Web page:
Keynote speech OSC Dialogue Conference

Norton Rose Fulbright | Walied Soliman | Nov 23, 2020

Walied Soliman - Keynote speech OSC Dialogue ConferenceThe following is an abridged version of a keynote speech given by Walied Soliman, Canadian Chair of Norton Rose Fulbright Canada LLP and Chair of the Capital Markets Modernization Taskforce, at the OSC Dialogue Conference on November 4, 2020.

Whenever I speak about the capital markets, I like to reflect on the incredible privilege we have of being practitioners and stakeholders in this area. In just over 100 years, Ontario has developed what is widely regarded as one of the most sophisticated capital markets regulatory frameworks in the world. Ontario was five years ahead of the federal government in the United States in regulating the capital markets in an organized manner.

We were ahead. We cannot fall behind.

It was with this backdrop that Premier Doug Ford and Minister Rod Phillips had the vision to form the Capital Markets Modernization Taskforce, reporting to the Minister of Finance, to conduct a broad review of the state of our capital markets in Ontario and determine what we can do to modernize the regulatory framework and ensure that we continue to be global leaders.

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That vision was focused on ensuring that we are a safe and secure capital market for people saving for their retirement and equally a market that efficiently marries capital with opportunity. This latter objective is critical: it is how we create new head offices in Ontario, how we ensure that our capital markets contribute to wealth creation and, most importantly, how we create new jobs in this province.

Select parts of speech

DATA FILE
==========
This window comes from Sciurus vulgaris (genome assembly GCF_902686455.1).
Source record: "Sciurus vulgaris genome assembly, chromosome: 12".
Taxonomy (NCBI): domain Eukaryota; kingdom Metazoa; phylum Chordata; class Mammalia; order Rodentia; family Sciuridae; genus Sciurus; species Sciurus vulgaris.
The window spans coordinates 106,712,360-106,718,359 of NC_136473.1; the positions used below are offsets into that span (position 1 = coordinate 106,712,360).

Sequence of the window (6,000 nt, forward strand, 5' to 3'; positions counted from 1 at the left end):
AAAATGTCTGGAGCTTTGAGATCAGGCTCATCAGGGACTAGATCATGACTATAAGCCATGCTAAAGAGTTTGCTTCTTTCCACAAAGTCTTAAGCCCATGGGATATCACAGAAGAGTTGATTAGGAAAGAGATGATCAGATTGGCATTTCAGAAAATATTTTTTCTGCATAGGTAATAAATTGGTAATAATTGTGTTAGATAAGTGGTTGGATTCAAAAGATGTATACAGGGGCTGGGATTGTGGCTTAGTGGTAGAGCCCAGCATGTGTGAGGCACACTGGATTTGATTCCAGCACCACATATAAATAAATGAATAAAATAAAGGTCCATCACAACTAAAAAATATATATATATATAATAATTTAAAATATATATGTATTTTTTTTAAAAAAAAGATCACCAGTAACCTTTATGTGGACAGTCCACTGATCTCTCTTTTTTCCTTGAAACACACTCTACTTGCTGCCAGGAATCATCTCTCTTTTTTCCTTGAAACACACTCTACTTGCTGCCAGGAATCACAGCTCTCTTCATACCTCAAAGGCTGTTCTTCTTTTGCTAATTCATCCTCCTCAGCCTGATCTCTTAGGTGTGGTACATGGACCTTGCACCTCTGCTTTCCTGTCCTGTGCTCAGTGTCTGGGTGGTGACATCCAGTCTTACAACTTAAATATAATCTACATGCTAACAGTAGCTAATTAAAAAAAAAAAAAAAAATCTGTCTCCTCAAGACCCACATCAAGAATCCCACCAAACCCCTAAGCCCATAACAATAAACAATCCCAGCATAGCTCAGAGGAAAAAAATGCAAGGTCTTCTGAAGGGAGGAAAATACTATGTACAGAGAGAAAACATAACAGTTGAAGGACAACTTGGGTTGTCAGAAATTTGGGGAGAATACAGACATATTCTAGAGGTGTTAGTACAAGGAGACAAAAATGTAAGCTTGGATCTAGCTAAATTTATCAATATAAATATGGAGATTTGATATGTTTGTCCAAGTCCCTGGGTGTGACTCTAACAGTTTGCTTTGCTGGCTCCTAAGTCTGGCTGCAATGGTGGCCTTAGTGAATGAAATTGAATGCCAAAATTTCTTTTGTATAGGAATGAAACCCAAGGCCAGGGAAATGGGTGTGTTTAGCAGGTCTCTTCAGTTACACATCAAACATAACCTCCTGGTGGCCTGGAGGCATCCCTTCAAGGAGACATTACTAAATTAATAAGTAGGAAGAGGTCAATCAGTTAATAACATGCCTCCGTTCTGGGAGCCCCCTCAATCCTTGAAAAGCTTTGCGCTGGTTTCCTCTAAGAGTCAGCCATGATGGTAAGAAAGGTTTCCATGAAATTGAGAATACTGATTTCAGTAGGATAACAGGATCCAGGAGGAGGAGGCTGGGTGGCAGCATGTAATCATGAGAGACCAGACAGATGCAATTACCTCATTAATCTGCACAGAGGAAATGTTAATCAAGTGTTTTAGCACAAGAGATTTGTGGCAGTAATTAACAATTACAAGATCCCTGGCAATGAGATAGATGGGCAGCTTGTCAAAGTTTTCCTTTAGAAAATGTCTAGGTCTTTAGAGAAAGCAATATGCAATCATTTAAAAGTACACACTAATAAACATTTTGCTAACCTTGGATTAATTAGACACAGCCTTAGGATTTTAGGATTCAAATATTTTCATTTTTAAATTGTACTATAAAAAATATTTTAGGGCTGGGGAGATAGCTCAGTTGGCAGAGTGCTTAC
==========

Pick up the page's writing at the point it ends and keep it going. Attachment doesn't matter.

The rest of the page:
• An alarming and recurring theme in the comments we received was the belief that there has been a decline of new issuers, new initial public offerings and new reverse take-overs in Ontario.
  • We heard from numerous stakeholders that in order to incubate the next Canadian issuer success story, we need to increase the number of independent intermediaries whose focus is on marrying capital with junior opportunities. We heard that the number of active independent dealers has fallen – largely, in the view of many stakeholders, due to a business model where independent dealers were losing out to bank-owned dealers with commercial lending capabilities.
  • We heard from retail investor advocates on the importance of ensuring that wealth management distribution channels allow easy access to competitive and independent wealth management products. It is clear that the OSC’s Client Focused Reforms are going to have a significant impact on the contents of the retail shelf.
  • We have also recommended enhanced powers for the Ombudsman for Banking Services and Investments.
  • Every Taskforce member is in favour of a national regulator. Clearly, this must be the goal. Our national reality poses challenges to achieving that goal. Our federation is complex both geographically and culturally, with varying capital markets objectives across the country. The political will needed to accomplish the goal of a national regulator does not currently exist.
  • [Before] whether setting up a dealer or a registrant, there was a clear path in the market for a business plan to succeed. Today, there are structural barriers to the business plans of new entrants. When combined with high entry costs, these structural barriers have a significant impact.

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What comes next?

We continue to actively engage with stakeholders and are working diligently with the Ministry of Finance and the OSC on developing our final recommendations. We anticipate delivering to the Minister a final report sometime in December. From there, the Minister of Finance and the government will review our final report and work to advance the recommendations that they choose to accept as government policy.

 

 


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